It was one of those Moments…the kind of moments you are lucky to have every once in a rare while, in a career as a performing musician.
Funny enough, it came not at a performance, but at a rehearsal this week. And really, it didn’t involve me at all… I was just there to witness someone else’s Musical Moment. No matter—it was a rare gift, and one that will stay with me a long, long time. Continue reading
Vive le France!
Today is Bastille Day for our good friends in France, and I thought I’d celebrate here on my blog with a collection of great French works. But upon further reflection, I thought I’d take slightly different approach. It is, of course, easy to assemble a collection of French favorites: slap together some Debussy and Ravel, throw in a dash of Berlioz, and tack on Fauré’s Requiem for good measure. But ultimately I decided to focus the list more, and provide 10 of my favorite music that celebrates Paris itself—works that seek to depict its boulevards, cafés, architecture, its people… or simply life in the City of Lights.
Please note that I’ve deliberately sidestepped opera here, although Puccini’s La bohème, Verdi’s La traviata, and Massenet’s Manon certainly fit the bill!
It’s Independence Day! The Fourth of July remains one of America’s favorite holidays—a time for patriotic celebration, cookouts with families and friends, and plenty of fireworks. In almost all of these events, music is an absolute must, ranging from military bands and John Philip Sousa to Lee Greenwood’s “God Bless the USA.”
In keeping with my blog’s overall theme, I’d like to share a list of classical works to help my fellow Americans get into spirit. And while everyone seems to love having Tchaikovsky’s 1812 Overture as background music for their firework displays, I bet I can find a few more honestly American-themed pieces for you to enjoy….
So grab a sparkler and have a listen!
And as long as we’re on the subject, for a great patriotic concert experience, check out PBS’s annual concert, A Capitol Fourth, which is broadcast live on July 4th from the West Lawn of the U.S. Capitol. It’s always a big hit, with performers this year ranging from Chita Rivera and Renée Flemming to Jimmy Buffet—click here for more info. Continue reading
“In Xanadu did Kubla Khan
A stately pleasure dome decree:
Where Alph, the sacred river, ran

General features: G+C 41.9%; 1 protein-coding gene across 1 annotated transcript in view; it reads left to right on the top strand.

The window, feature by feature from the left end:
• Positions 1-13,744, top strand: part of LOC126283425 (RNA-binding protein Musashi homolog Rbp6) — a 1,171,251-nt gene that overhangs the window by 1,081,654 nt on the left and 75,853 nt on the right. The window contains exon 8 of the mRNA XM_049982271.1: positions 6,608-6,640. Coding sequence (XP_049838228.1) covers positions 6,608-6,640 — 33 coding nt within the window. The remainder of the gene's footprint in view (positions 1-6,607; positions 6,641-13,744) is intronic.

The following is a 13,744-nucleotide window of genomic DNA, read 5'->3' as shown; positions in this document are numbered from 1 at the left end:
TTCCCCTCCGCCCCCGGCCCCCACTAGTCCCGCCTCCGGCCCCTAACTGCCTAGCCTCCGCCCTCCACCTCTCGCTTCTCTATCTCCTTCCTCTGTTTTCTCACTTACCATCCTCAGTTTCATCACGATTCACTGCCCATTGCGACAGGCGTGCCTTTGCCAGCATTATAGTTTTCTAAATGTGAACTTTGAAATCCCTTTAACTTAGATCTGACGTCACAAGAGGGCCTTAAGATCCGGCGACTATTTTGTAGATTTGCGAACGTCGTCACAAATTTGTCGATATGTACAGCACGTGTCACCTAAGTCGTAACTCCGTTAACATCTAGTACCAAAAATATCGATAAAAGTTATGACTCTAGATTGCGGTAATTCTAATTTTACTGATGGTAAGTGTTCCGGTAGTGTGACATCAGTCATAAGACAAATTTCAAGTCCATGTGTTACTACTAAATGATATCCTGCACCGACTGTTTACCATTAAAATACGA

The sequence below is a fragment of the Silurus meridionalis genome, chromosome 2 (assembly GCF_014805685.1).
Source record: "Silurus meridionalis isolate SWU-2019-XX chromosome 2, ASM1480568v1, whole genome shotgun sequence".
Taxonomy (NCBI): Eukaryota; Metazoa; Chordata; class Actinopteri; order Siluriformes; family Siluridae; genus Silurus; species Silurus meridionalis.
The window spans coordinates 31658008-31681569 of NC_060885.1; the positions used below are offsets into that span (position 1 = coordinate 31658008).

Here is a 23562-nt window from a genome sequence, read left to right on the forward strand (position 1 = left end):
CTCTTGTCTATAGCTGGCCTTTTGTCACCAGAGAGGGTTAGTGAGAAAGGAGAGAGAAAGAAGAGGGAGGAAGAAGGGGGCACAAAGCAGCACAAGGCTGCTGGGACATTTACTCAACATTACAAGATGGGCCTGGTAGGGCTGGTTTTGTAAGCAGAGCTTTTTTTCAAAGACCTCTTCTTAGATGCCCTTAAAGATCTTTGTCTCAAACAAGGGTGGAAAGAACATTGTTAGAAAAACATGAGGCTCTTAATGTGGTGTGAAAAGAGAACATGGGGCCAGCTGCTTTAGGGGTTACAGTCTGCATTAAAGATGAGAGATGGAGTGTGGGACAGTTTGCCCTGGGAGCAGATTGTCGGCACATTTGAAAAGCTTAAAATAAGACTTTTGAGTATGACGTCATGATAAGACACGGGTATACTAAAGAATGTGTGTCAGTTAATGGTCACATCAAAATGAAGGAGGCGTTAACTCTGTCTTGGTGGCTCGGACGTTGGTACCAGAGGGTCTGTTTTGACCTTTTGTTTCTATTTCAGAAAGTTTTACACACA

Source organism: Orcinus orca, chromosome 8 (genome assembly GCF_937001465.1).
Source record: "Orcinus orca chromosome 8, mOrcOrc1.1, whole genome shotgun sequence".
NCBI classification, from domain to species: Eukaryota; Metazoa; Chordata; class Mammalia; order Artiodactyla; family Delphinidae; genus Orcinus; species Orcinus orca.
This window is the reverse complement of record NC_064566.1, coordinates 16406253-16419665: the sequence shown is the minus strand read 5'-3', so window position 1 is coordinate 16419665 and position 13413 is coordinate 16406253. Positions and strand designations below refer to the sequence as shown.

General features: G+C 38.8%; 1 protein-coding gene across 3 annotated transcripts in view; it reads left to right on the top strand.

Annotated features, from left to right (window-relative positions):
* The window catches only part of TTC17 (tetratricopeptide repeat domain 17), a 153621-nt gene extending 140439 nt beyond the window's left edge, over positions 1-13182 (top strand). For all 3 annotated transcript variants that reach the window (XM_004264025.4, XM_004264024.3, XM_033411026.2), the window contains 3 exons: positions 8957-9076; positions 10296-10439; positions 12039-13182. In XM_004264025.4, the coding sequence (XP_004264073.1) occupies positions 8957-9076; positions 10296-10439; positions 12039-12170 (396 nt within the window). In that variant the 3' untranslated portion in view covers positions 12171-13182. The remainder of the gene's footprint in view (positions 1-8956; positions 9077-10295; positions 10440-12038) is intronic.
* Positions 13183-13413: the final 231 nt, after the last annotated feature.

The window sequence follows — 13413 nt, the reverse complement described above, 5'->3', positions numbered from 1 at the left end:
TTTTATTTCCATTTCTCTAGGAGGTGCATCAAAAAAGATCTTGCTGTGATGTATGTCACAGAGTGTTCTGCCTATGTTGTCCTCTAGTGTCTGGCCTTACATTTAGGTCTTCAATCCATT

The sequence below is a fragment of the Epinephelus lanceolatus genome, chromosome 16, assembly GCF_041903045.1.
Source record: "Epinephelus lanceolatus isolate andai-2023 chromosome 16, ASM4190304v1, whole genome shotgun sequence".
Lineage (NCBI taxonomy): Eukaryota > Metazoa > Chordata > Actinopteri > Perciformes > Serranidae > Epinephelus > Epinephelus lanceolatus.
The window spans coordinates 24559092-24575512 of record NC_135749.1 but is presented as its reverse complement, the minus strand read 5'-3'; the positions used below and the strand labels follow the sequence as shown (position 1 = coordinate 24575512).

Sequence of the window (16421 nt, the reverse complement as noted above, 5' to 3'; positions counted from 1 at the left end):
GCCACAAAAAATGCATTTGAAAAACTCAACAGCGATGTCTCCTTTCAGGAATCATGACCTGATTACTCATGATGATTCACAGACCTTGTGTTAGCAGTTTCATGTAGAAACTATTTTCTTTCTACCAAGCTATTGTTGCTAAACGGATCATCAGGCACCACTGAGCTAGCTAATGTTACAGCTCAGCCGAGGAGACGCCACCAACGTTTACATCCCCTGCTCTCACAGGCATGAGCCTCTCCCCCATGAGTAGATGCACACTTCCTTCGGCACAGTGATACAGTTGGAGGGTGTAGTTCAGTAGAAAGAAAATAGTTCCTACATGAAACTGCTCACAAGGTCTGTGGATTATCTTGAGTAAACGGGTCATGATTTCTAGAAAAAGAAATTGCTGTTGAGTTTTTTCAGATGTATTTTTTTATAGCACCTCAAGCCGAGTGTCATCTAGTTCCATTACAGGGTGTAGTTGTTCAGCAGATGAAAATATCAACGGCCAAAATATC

Through caverns measureless to man
Down to a sunless sea.”
~Samuel Taylor Coleridge
“Vaux is the estate that I considered my primary seat, and it is there where I wanted to leave a mark of the status I had.”
There are, of course, many great attractions to see in and around Paris, and many great country homes that stand tribute to France’s rich history.
One of the most remarkable is Château de Vaux-le-Vicomte—the great estate of Nicolas Fouquet, and a testimony to his extraordinary life. But beyond its stunning beauty, it has one element that makes it stand apart… an absolutely jaw-dropping back story. A back story that involves the celebration of great art, deadly games of intrigue, high drama, sudden reversals of fortune, and a cast of characters involving many of France’s most legendary figures. And best of all… one of the most famous parties in French history….
Château de Vaux-le-Vicomte, as seen from the gardens
Over the last few days (and really, the last year), the issue of immigration (legal or otherwise) has made headlines across the United States, and provoked deep, emotional discussions.
For me, immigrants are central to the American experience, and have played a vital role in shaping nearly all aspects of our country’s development since the first days of the Republic—in politics, the economy, medical breakthroughs, scientific discovery, and in the success of its armed forces. America has been profoundly enriched by the contributions of immigrants for centuries.
The contributions of immigrants are particularly noteworthy in music and the arts. Again and again, artists from distant shores have relocated to the United States and found shelter, found new opportunities, and created astonishing new works that have shaped and re-shaped how we view the world.
Don’t believe me? Here is a partial playlist of great composers who immigrated to the United States, along with some of their most noteworthy works… many of which that speak to their experiences as immigrants or their connections to their new homeland. Enjoy! Continue reading
It’s difficult to believe, but the Minnesota Orchestra/Minnesota Chorale tour to South Africa is fast approaching. I was fortunate enough to accompany the Orchestra’s tour to Cuba in 2015 as a part of the media contingent (my blogs about Cuba and the stories I wrote for MinnPost while on the tour can be found here), but this time around I’m also taking part as a performer—singing as a member of the Minnesota Chorale in Beethoven’s Ninth Symphony and a variety of South African music.
And you better believe I’m thrilled to be taking part!
Well, after much preparation and planning, rehearsals are finally under way.
And it’s already been remarkable. Continue reading
With today’s equinox, spring is officially underway. This is particularly good news for those of us in Minnesota—we are, as I write this, it is currently snowing outside, with a proper snowstorm possible this weekend.
Anyway, I wanted to celebrate the new season with a classical playlist of spring-themed music. It’s a diverse collection that captures the many moods of spring… enjoy! Continue reading